Server Fault is a question and answer site for system and network administrators. It's 100% free, no registration required.

Sign up
Here's how it works:
  1. Anybody can ask a question
  2. Anybody can answer
  3. The best answers are voted up and rise to the top

I have a 70 GB filesystem mounted from a loopback file that needed more space. I increased the size of the file from 75161928000 to 75200000000 (starting conservative) via

sudo truncate -s 75170000000 preproduction-7.1.1.xfs

But attempting to grow the xfs filesystem with just "xfs_growfs /mnt/doc.neu/" had no effect, with the "-d" flag it returned "data size unchanged, skipping", and using the -D flag just adding one block to it, it says it's too large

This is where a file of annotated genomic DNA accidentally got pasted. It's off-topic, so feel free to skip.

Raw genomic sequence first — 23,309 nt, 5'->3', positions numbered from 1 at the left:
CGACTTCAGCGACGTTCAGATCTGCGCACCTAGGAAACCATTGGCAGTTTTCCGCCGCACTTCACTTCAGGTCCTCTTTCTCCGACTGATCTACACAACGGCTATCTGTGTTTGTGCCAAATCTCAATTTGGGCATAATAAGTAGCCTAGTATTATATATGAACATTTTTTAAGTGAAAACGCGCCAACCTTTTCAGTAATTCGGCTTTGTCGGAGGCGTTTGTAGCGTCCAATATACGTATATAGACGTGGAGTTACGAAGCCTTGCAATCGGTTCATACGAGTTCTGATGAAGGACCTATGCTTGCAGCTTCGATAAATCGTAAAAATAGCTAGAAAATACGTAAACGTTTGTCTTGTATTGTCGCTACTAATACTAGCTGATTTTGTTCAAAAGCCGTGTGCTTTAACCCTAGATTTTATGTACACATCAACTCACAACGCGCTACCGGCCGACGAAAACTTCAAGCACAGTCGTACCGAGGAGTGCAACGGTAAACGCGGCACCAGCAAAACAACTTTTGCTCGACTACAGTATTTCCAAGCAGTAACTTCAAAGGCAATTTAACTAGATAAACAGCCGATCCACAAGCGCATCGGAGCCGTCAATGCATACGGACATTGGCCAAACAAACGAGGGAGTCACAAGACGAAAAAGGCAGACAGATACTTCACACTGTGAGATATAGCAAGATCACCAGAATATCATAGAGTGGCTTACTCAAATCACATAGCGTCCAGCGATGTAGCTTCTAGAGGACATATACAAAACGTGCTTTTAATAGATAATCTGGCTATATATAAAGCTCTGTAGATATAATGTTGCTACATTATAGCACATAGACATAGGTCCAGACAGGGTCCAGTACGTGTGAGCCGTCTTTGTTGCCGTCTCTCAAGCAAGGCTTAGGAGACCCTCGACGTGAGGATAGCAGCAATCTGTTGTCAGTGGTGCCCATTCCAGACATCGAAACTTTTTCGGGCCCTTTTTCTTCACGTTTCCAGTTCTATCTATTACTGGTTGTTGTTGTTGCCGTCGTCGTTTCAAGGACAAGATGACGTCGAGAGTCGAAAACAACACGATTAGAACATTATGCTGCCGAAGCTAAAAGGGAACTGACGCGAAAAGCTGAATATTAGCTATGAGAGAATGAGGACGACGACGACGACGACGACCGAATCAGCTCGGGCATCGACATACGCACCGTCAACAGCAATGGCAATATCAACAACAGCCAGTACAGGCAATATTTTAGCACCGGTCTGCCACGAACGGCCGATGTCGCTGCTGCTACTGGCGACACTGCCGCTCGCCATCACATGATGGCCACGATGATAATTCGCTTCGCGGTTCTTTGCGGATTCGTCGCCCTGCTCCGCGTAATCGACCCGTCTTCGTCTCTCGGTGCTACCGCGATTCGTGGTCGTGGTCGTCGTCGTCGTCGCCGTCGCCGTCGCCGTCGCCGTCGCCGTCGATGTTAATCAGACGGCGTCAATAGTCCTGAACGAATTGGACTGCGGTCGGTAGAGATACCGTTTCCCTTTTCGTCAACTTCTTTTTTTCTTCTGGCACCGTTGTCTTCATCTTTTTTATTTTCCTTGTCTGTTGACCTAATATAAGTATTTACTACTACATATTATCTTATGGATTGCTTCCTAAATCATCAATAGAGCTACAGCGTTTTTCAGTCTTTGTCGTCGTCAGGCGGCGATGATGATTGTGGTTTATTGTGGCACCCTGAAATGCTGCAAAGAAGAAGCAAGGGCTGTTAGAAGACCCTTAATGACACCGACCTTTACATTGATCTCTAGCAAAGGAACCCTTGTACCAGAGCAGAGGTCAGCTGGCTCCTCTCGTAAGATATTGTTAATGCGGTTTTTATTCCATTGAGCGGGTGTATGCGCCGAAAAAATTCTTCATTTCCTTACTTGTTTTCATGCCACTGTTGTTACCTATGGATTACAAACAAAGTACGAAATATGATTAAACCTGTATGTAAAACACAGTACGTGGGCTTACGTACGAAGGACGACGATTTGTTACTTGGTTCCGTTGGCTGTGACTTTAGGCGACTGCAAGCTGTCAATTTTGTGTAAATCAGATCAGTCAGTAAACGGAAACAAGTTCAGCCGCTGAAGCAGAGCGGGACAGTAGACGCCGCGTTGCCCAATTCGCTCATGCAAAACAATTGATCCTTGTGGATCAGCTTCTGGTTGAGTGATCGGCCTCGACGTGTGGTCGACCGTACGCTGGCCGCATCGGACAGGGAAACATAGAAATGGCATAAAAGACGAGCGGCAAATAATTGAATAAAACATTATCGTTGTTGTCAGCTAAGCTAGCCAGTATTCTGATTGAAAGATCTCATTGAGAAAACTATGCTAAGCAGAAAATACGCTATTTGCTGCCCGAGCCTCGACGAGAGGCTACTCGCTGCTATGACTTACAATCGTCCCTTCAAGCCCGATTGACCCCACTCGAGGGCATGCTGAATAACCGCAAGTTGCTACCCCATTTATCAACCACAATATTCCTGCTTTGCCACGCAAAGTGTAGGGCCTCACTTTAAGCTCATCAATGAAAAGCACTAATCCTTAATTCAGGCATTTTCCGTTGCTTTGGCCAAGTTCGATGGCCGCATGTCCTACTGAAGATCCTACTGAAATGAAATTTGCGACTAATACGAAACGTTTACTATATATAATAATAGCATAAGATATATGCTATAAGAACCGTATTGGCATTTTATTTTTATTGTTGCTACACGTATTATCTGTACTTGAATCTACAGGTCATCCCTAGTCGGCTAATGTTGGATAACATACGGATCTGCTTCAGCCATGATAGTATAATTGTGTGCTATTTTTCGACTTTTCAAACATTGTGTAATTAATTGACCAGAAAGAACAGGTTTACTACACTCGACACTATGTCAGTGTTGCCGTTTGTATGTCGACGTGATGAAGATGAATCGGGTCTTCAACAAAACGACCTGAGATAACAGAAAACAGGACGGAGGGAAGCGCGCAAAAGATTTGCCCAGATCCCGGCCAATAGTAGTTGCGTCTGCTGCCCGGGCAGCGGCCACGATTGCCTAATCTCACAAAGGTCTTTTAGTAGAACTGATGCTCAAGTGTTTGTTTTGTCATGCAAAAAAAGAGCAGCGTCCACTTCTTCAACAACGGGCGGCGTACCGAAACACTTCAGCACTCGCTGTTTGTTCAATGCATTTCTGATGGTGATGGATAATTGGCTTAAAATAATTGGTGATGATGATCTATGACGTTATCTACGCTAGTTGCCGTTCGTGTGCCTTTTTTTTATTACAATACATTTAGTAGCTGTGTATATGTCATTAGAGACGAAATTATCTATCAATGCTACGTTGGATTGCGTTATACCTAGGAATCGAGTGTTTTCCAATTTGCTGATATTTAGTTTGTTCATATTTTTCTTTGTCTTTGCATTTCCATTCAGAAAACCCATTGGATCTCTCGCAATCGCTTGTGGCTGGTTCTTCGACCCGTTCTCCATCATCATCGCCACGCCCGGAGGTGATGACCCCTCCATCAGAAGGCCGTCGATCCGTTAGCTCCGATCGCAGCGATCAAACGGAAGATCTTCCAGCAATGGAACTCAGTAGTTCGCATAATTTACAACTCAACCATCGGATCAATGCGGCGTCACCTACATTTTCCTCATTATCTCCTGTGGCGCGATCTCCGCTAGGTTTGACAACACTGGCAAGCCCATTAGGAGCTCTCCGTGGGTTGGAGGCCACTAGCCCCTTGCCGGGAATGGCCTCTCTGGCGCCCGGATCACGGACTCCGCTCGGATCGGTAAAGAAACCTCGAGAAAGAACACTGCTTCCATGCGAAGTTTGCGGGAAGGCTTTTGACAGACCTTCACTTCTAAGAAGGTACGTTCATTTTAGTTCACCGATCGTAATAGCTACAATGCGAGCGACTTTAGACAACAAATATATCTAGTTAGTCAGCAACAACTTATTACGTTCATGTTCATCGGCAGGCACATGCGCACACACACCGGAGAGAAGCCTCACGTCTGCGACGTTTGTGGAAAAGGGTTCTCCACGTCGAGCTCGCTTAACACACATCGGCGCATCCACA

$ sudo xfs_growfs -D 18350081 /mnt/doc.neu/
meta-data=/dev/loop0             isize=256    agcount=5, agsize=3932160 blks
         =                       sectsz=512   attr=2
data     =                       bsize=4096   blocks=18350080, imaxpct=25
         =                       sunit=0      swidth=0 blks
naming   =version 2              bsize=4096   ascii-ci=0
log      =internal               bsize=4096   blocks=7680, version=2
         =                       sectsz=512   sunit=0 blks, lazy-count=1
realtime =none                   extsz=4096   blocks=0, rtextents=0
data size 18350081 too large, maximum is 18350080

Am I missing something?

share|improve this question
up vote 1 down vote accepted

If you are using losetup you need to use

losetup -c /dev/loopX

to have the block device's size updated to the size of the file backing it. From the manpage:

-c, --set-capacity loopdev
force loop driver to reread size of the file associated with the specified loop device

share|improve this answer
That was it, thanks! – Kevin G. May 15 '13 at 22:09

Your Answer


By posting your answer, you agree to the privacy policy and terms of service.

Not the answer you're looking for? Browse other questions tagged or ask your own question.